The U.S. military has shied away from body counts of enemy killed since the numbers proved near worthless in Vietnam. But they’re apparently using birthday counts as a yardstick for measuring progress in Afghanistan. Marine Major Gen. Richard Mills, who just returned from a year-long tour in the country’s violent Helmand Province, cited a couple such numbers Wednesday during a talk at the Carnegie Endowment for International Peace in Washington.
“When we got there, it was estimated the average regimental or battalion commander — whatever you want to call him — in the insurgency was about 35 years old,” he said, referring to units of about 500 men. “When we left, he was 23. Why? Because the rest of them are dead. What does that mean? It means they’re promoting younger and younger men — less-experienced men — into greater responsibility, and that’s a weakness.”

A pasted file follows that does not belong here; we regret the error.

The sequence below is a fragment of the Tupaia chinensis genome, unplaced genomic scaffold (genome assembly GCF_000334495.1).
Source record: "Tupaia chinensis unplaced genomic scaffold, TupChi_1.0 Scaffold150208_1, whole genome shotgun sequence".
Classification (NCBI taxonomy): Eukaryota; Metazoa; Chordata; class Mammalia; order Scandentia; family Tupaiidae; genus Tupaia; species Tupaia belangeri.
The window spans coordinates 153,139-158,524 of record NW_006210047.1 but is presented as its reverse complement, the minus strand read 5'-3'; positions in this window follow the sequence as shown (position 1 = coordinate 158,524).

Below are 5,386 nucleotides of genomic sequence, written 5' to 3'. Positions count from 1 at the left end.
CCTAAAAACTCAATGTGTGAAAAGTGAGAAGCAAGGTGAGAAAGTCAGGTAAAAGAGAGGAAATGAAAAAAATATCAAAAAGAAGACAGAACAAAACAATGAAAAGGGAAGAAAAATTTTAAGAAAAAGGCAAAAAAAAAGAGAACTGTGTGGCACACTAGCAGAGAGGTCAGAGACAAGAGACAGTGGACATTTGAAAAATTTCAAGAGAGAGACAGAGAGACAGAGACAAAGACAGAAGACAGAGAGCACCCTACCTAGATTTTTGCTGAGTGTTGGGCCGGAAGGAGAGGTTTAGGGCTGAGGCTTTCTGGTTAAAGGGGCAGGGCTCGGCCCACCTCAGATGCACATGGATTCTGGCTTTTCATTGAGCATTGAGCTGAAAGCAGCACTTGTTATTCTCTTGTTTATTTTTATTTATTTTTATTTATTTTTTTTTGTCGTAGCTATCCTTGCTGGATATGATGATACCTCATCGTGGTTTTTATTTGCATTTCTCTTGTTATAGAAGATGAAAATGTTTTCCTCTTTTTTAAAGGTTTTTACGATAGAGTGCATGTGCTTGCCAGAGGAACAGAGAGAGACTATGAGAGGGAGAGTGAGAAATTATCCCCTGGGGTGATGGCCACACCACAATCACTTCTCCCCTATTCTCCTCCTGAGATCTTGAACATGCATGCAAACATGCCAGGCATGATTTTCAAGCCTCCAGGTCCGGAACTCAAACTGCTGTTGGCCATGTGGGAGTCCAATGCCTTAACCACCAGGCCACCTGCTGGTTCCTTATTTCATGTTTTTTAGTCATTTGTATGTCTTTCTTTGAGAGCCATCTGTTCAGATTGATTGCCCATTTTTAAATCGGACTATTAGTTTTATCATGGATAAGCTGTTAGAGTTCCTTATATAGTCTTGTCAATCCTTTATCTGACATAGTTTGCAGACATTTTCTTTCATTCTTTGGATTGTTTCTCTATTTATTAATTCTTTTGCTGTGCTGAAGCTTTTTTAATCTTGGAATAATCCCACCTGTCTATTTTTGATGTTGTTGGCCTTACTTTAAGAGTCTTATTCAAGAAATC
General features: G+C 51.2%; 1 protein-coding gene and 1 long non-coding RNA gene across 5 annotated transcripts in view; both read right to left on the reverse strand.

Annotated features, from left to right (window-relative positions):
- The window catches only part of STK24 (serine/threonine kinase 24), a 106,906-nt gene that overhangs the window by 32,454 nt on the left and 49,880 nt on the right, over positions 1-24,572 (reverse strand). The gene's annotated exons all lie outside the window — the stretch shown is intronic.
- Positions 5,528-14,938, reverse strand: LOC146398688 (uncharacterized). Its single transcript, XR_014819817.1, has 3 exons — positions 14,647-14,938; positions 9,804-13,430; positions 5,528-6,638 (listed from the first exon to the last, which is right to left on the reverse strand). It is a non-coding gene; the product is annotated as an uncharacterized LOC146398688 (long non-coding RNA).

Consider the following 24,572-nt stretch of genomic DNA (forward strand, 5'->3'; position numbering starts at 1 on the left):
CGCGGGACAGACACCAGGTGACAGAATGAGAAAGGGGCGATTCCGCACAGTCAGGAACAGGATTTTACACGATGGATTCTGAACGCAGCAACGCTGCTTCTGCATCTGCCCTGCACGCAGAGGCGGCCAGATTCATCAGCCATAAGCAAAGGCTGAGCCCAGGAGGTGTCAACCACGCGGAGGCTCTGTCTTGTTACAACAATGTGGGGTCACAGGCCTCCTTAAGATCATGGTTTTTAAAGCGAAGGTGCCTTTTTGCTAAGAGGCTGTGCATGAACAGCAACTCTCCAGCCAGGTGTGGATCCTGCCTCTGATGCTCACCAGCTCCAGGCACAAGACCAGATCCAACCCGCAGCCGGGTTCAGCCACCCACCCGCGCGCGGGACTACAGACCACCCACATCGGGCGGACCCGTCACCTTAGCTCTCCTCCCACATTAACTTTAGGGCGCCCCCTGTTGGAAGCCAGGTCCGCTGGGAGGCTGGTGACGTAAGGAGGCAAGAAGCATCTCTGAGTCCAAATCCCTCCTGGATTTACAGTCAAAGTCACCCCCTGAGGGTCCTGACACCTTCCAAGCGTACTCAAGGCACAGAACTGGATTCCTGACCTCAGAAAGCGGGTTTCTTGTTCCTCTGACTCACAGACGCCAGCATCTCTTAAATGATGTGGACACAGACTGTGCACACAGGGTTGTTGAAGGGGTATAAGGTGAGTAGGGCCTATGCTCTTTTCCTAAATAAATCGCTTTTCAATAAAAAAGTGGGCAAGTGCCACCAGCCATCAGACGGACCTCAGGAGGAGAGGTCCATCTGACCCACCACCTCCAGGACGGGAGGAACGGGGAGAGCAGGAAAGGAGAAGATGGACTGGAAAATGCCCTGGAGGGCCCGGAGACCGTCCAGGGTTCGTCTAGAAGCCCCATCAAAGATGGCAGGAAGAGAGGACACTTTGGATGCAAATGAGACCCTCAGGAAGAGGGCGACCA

Math isn’t my strong suit, but this suggests by this time next year the average Taliban commander in southern Afghanistan will be 11.